(d) to improve the cleanliness of the rabbit barn.
As most of you know, I am an English Angora breeder, not a breeder of American Fuzzy Lops. I have been asked to be a guest writer to share my journey of improving the English Angora breed and to provide some ideas that you might be able to use in your breeding of American Fuzzy Lop.
When I started in early 1980s, the prime show coat of the English Angora was about 3-4 inches; after that, rabbits would lose wool and would mat. I would use a slicker brush and a comb to work on the coat and prayed that the coat would still be around when the next show came (the blower was not a tool until 1989). When the coat was no longer viable for showing, I would pull the wool from the rabbit and the skin released the wool easily. Pulling wool, or plucking, was the standard practice for harvesting wool for almost all Angora owners at the time. In 1984 (see footnote), a chocolate tort doe was born in a colored litter, I named her Chu's Christina. She grew into a beautiful doe and won 5 legs. When the wool harvest time came, I had a hard time plucking her. The concept in the 80s was that only plucked wool was good for spinning, I spent hours trying to get her wool off and it would take several days to make it work. Most of my fellow breeders thought I had a weird rabbit. Then I found out that she was pluckable after she kindled, obviously from the change of hormone to allow her to make a nest for her babies. I bred her often to get babies with the side benefit of plucking her wool off when it's the right time to harvest. She produced very nice babies. The babies became nice show rabbits and some had the same hard-to-pluck characteristics as their mom. One day it dawned on me that I did not just have a weird rabbit, I had a great rabbit that molted very little and that some of her bunnies molted very little. After that light bulb moment, I paid attention to the duration of each rabbit and pushed for a little more duration of coat-holding in the subsequent generations.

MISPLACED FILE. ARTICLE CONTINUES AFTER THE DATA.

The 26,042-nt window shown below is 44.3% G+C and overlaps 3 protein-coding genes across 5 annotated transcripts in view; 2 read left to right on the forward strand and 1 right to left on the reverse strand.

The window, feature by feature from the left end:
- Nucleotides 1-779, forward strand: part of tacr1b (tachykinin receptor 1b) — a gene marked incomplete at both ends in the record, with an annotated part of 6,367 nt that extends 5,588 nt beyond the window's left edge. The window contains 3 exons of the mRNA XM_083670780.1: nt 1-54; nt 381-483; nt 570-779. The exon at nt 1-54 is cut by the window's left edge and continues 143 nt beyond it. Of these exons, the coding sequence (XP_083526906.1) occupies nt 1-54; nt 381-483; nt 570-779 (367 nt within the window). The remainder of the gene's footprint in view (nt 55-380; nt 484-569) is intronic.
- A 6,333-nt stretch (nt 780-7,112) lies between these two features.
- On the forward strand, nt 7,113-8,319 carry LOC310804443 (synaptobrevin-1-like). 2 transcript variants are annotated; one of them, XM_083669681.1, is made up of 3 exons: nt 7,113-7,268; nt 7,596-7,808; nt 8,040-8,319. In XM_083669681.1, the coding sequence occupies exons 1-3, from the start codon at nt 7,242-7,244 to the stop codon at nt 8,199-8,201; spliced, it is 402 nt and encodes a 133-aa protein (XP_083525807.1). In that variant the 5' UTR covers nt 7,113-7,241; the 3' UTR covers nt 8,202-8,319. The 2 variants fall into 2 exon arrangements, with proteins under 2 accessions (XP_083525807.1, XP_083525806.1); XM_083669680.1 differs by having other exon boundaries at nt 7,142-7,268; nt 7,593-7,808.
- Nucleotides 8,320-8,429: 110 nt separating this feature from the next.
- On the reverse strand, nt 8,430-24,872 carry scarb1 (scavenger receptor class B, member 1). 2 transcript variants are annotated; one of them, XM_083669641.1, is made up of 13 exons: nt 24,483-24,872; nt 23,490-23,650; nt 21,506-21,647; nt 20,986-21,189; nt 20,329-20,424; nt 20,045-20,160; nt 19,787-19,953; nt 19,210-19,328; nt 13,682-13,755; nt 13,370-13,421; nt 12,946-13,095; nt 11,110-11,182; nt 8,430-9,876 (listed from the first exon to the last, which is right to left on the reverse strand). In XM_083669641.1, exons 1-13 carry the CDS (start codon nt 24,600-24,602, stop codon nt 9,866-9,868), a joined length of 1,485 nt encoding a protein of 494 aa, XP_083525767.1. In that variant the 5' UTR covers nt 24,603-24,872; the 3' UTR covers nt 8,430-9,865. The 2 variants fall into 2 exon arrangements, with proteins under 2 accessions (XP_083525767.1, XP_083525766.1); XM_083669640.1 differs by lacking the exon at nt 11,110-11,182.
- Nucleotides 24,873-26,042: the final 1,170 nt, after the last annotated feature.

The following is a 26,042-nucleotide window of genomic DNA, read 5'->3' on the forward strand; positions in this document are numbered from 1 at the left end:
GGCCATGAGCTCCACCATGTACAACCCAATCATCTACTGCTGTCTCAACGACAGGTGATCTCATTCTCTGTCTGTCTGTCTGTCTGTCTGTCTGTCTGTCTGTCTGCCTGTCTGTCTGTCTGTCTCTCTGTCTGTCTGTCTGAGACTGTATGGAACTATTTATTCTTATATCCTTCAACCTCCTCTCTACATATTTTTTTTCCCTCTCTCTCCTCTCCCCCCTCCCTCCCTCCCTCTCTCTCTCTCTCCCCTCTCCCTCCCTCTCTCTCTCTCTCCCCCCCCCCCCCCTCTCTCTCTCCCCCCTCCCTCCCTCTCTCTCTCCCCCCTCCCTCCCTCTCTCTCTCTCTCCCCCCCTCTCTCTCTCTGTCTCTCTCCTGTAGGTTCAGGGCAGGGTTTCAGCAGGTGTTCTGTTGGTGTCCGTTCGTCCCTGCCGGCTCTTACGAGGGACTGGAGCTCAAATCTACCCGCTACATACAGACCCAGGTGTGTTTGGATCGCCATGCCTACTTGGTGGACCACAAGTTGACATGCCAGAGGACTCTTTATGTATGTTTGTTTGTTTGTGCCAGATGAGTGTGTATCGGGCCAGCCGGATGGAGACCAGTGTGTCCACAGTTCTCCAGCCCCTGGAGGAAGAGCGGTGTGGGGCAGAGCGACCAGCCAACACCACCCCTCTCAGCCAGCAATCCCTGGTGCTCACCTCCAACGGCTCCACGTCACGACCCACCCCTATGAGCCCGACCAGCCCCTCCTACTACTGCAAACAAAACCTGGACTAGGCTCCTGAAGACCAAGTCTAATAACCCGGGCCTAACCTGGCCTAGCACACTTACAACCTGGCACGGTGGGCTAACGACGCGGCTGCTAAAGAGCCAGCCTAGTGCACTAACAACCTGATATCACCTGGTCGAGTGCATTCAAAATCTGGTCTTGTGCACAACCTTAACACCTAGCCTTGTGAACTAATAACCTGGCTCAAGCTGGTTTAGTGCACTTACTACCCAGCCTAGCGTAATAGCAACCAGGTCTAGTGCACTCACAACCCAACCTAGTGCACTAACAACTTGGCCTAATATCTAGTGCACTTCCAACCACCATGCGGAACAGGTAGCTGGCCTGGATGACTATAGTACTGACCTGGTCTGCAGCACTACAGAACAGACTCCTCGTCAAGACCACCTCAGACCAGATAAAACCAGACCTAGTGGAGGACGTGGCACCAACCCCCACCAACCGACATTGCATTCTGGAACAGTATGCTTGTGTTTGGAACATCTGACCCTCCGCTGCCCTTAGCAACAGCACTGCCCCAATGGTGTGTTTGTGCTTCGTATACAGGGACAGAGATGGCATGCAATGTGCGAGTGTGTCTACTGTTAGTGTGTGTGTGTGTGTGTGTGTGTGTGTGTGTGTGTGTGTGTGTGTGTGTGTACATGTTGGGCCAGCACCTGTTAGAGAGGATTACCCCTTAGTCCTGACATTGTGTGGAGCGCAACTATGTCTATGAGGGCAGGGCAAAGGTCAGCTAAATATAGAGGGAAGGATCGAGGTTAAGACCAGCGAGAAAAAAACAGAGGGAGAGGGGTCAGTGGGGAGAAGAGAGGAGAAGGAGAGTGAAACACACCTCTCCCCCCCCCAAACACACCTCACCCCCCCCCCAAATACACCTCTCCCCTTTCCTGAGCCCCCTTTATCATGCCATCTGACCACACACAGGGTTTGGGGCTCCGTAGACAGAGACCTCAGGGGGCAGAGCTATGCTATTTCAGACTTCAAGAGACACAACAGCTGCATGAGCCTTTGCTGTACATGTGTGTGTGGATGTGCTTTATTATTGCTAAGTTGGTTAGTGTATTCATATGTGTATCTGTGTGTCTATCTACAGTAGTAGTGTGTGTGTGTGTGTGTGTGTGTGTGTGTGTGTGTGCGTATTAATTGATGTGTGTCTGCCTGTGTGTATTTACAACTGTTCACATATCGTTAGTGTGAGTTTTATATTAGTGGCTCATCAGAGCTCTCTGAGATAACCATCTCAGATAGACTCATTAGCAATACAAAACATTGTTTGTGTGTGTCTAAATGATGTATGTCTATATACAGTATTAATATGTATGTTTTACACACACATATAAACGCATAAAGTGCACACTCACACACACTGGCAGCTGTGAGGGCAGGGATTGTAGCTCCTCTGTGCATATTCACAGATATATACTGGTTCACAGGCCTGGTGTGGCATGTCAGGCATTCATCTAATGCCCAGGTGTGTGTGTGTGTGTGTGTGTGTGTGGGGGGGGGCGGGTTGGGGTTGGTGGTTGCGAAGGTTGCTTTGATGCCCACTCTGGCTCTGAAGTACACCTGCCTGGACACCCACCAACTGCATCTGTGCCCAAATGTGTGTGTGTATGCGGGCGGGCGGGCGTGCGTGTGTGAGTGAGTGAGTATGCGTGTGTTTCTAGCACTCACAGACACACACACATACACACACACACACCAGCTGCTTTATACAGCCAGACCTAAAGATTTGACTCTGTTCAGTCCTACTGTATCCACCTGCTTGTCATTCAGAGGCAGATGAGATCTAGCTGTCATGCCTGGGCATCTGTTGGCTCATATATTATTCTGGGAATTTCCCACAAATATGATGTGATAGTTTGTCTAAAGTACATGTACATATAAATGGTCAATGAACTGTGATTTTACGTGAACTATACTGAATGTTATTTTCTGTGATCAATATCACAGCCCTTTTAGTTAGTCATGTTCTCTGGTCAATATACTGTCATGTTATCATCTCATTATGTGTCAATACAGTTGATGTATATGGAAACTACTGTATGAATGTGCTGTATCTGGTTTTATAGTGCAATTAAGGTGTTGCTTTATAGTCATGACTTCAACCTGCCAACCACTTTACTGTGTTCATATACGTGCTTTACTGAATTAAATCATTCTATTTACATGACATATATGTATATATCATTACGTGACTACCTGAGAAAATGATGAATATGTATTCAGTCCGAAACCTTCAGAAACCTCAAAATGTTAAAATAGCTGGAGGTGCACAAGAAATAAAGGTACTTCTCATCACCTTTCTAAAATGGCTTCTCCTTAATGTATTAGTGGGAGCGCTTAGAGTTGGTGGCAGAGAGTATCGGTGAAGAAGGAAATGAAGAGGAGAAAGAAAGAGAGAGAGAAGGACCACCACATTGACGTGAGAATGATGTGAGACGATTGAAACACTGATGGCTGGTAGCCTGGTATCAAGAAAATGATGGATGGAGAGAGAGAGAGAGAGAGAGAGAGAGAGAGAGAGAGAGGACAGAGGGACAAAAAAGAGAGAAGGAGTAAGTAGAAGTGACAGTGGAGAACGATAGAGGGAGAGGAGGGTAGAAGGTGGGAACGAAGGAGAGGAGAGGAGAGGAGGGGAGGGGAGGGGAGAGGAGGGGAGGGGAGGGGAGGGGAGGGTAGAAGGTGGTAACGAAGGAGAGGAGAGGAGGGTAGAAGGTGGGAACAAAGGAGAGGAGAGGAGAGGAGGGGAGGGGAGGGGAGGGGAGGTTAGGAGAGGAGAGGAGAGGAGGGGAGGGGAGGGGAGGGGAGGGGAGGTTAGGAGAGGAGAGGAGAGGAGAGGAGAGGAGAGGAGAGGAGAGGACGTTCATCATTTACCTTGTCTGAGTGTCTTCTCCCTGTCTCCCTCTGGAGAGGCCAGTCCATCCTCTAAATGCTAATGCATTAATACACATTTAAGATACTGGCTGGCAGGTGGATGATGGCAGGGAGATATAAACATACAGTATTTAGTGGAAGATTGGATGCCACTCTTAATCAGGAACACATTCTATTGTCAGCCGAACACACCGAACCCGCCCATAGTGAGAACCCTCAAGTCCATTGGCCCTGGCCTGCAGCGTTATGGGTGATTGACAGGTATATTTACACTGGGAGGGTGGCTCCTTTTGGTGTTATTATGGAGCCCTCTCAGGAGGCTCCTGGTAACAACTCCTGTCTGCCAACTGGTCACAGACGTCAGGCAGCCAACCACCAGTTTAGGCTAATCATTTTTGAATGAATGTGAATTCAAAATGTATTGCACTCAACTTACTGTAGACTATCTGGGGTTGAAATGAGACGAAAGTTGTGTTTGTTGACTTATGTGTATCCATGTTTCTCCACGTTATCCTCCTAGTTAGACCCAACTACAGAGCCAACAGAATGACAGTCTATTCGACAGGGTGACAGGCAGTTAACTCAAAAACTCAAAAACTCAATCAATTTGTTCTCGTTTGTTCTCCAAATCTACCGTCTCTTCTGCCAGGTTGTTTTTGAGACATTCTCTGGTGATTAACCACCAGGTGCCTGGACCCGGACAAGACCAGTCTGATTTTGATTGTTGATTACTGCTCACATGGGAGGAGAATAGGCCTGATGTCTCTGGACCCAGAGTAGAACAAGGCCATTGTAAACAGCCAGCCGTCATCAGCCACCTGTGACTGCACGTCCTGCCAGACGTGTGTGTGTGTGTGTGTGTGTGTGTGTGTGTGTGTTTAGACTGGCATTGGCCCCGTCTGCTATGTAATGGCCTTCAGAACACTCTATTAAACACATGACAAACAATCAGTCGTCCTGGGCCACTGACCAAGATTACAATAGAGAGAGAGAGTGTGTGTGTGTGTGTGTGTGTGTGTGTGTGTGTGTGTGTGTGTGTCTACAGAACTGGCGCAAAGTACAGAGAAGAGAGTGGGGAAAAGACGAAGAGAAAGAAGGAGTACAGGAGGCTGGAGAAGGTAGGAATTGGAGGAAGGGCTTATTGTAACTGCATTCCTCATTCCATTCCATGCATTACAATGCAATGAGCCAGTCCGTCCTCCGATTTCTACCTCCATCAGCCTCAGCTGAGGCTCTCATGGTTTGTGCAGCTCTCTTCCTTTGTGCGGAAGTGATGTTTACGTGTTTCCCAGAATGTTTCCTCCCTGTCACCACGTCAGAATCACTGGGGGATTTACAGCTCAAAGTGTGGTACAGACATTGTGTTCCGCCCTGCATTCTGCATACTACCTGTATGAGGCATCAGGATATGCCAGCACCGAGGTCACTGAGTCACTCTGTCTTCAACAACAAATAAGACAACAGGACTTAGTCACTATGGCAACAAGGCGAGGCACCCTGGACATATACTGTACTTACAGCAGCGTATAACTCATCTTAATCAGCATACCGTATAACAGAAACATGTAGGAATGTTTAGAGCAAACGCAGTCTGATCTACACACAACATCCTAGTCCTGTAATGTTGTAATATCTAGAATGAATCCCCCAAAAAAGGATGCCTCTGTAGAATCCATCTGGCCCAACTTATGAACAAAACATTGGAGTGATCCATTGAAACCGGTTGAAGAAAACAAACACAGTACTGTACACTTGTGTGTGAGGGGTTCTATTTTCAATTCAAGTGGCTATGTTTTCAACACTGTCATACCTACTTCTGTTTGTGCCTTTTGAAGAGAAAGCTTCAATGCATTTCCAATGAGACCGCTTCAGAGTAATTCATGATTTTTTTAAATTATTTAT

With the aid of a blower and regular use of Ivemoc to prevent fur mites, my rabbits can hold their show coats for 12-18 months if I keep up with my maintenance.